Agreed. I would like to see a full length plate though- not just "a bit too long"
  14. Re: Orthoses length

    I have a pair of trainers on today, the thickness of the sockliner at the forefoot is 2-3mm, If I remove this and replace it with a full length orthoses made from 2mm material how will this effect the room in my shoe?

    Don't buy it. :pigs:
  15. Are these good things or bad things? Hint- see thread of post I linked previoulsy http://www.podiatry-arena.com/podiatry-forum/showthread.php?p=20460#post20460. BTW I wasn't talking about poron or eva, I was talking about polyprop or carbon fibre and the like
    Last edited: Nov 30, 2007
  16. Have you tried that in your 8 inch stilettos Simone?;)

    A good portion of our patients are elderly and its a sod of a job trying to get a 80 year old to wear trainers or decent shoes with a removable lining. They think that it makes them look old!:hammer:

  17. Boots n all

    Boots n all Well-Known Member

    Okay, Sorry Simon, l can only read what yout type?
    Polyprop or Carbon Fibre is a completly different topic, l dont know if you could call them " traditional orthotic shells " as you stated in the initial post but thats cool.

    "I have a pair of trainers on today, the thickness of the sockliner at the forefoot is 2-3mm, If I remove this and replace it with a full length orthoses made from 2mm material how will this effect the room in my shoe?"

    No l agree with you, you have changed nothing much in this case, pending the stiffness of the replacment compared to the original, if you replace it with Polyprop or Carbon Fibre it changes everything (excluding the space issue), especially if the shoe does not have enough "rocker" effect to the sole shape or you have bought a plate that does not match the contours of the shoes sole, heel height, toe pitch, thinking of those your 8 inch stilettos at the moment of course:)

    As l stated in my earlier reply, poron and EVA were given as a few examples, add
    Polyprop or Carbon Fibre to the examples and you have the same statement working just fine for your discussion

    "The level of this effect is going be directly related to the material/substance used for the forefoot extension, Poron, EVA?".......Add them here:cool:
  18. Me, I'm not a big fan of putting orthoses into the shoes of 80 year olds who are wearing inappropriate footwear. Regardless, my point remains. With appropriate footwear or a thin enough shell material, why should an orthotic shell end proximal to the MTPJ's? If the argument is that it will have a detrimental effect on the sagittal plane function of the foot, I should like to see the evidence. We do have some evidence that increasing forefoot stiffness of footwear will have a positive effect on selected activities. What evidence is there that increasing the forefoot stiffness of footwear has a detrimental effect?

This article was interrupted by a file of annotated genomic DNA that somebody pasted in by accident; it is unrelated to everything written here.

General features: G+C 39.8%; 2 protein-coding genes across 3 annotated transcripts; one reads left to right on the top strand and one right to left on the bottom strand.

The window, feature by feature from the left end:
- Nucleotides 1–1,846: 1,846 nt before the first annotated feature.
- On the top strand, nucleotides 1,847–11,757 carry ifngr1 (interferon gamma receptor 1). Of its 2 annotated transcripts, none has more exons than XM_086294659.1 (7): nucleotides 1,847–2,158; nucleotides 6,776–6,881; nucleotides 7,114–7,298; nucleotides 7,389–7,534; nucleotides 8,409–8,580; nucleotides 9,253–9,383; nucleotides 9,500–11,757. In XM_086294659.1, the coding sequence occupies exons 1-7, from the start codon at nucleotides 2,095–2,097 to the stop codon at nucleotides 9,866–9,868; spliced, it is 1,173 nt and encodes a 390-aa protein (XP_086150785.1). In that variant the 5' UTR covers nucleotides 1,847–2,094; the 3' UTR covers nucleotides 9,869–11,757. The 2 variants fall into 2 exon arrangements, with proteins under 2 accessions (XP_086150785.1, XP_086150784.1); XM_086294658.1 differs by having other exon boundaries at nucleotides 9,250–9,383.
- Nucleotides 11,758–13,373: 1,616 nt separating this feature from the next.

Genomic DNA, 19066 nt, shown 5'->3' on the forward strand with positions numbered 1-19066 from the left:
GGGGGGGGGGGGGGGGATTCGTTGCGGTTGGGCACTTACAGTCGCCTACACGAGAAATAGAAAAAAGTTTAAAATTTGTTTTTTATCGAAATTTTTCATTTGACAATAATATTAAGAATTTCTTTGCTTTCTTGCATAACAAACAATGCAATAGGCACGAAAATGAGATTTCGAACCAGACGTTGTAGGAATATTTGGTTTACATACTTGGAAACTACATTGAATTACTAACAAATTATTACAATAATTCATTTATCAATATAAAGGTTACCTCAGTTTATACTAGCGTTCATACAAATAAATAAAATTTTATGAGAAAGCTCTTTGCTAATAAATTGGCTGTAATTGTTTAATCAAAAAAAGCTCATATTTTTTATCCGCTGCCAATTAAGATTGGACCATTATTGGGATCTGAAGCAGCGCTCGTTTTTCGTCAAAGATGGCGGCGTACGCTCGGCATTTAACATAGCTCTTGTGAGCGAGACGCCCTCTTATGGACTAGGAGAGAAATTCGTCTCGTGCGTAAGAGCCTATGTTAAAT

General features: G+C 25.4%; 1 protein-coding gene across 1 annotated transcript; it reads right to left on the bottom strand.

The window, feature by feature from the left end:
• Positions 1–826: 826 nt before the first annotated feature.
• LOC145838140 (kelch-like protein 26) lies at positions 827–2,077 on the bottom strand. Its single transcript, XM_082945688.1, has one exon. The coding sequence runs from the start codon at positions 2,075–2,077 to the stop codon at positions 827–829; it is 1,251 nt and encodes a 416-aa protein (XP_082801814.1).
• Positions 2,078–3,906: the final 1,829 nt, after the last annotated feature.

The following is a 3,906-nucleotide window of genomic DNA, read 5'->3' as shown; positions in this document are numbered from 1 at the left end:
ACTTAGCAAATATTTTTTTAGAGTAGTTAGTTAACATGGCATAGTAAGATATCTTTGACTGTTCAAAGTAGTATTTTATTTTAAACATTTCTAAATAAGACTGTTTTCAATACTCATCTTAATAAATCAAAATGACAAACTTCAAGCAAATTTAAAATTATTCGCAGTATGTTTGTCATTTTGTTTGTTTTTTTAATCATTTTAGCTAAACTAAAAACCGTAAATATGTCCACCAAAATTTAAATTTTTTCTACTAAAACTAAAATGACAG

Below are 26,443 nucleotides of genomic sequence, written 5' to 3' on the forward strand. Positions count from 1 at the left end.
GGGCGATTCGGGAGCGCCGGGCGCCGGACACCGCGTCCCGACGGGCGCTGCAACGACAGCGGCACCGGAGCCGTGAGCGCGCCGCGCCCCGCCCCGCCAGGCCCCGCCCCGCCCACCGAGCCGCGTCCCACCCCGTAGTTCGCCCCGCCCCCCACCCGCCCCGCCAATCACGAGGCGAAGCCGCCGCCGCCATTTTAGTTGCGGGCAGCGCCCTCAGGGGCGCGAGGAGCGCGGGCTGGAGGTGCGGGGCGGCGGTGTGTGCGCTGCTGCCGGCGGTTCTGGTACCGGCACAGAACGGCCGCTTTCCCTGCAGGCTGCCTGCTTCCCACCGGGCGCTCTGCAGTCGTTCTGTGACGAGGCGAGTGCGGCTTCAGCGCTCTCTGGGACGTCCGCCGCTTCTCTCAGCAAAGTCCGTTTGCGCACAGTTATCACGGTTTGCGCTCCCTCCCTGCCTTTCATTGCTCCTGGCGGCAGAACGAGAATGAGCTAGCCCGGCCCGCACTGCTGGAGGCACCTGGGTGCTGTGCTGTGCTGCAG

19. Shane Toohey

    Shane Toohey Active Member

    Hi all, especially Mr Toeslayer,

    I'd like to add some thoughts clinical/lab perspective and having been involved in this stuff for a while. There are just too many quotes to acknowledge that I'll just have to miss them all.

    So we're talking about the rigid shell extending beyond the 'normal' length of finishing just behind the met heads.

    I've got three real threads to outline.

    1. I have made them longer and to the end of the shoe.
    For sprinters I have made rigid full foot orthotic shells (called them RFFO's)
    These were made on casts taken with the forefoot dorsiflexed against the rearfoot. The amount of dorsiflexion was a variable. It was impossible to sprint in flat or low angled forefoot and an angle of 25-35 degrees seemed to work well - possibly enhancing performance if not at least improving stability. The higher the angle got the more difficult it was to walk with them. These devices were mostly made using real carbon shells with a thin soft EVA cover.

    2. From time to time we had a few clients ask for shells to be extended, so that they extended under the met heads in the form of Morton's extensions, Reverse Morton's, 2-4 extensions or with cutouts for particular met heads and extending under the rest. I don't think we were unique in doing that and we were rarely asked to remove the extensions.

    3. In my clinic, patients usually arrive with a couple of pairs of orthoses at least.
    One of the things I check on these old devices is the length which if long enough to interfere with dorsiflexion of the mpj's can be the cause of unresoved problems and the development of new ones either at the mpj itself or back at the bases of the mets. I have seen 1stmpj ROM improve more than 20% after wearing a shortened (from being 'too' long) device for a week. Often this was not the presenting problem.

    I'd say that you could extend many shell if you wanted to but would need to have some 'spring' or dorsiflexion angle built into it. Personally I like soft extensions if at all possible to keep devices more stable in shoes and so that I can add extra bits under the forefoot wherever I like very easily.

  20. Cameron

    Cameron Well-Known Member

    young Shane et al

    Absolutely no arguement from me and would suggest a "conditons apply" clause to specific managements. It would however be the exception rather than the rule, correct me if I am wrong.

    In a previous existance I taught the manufacture of foot prostheses and would set students the laboratory task of devising a foot prosthesis for post Symes amputation based on Root biomechanics. (Yes, I was once a devotee.) The best examples always included an distal extension of the three middle metatarsal plane with a moulded prosthetic toe block set to a pre-calculated angles to give the prosthetic extension, toe spring. Similar I think to what you are suggesting?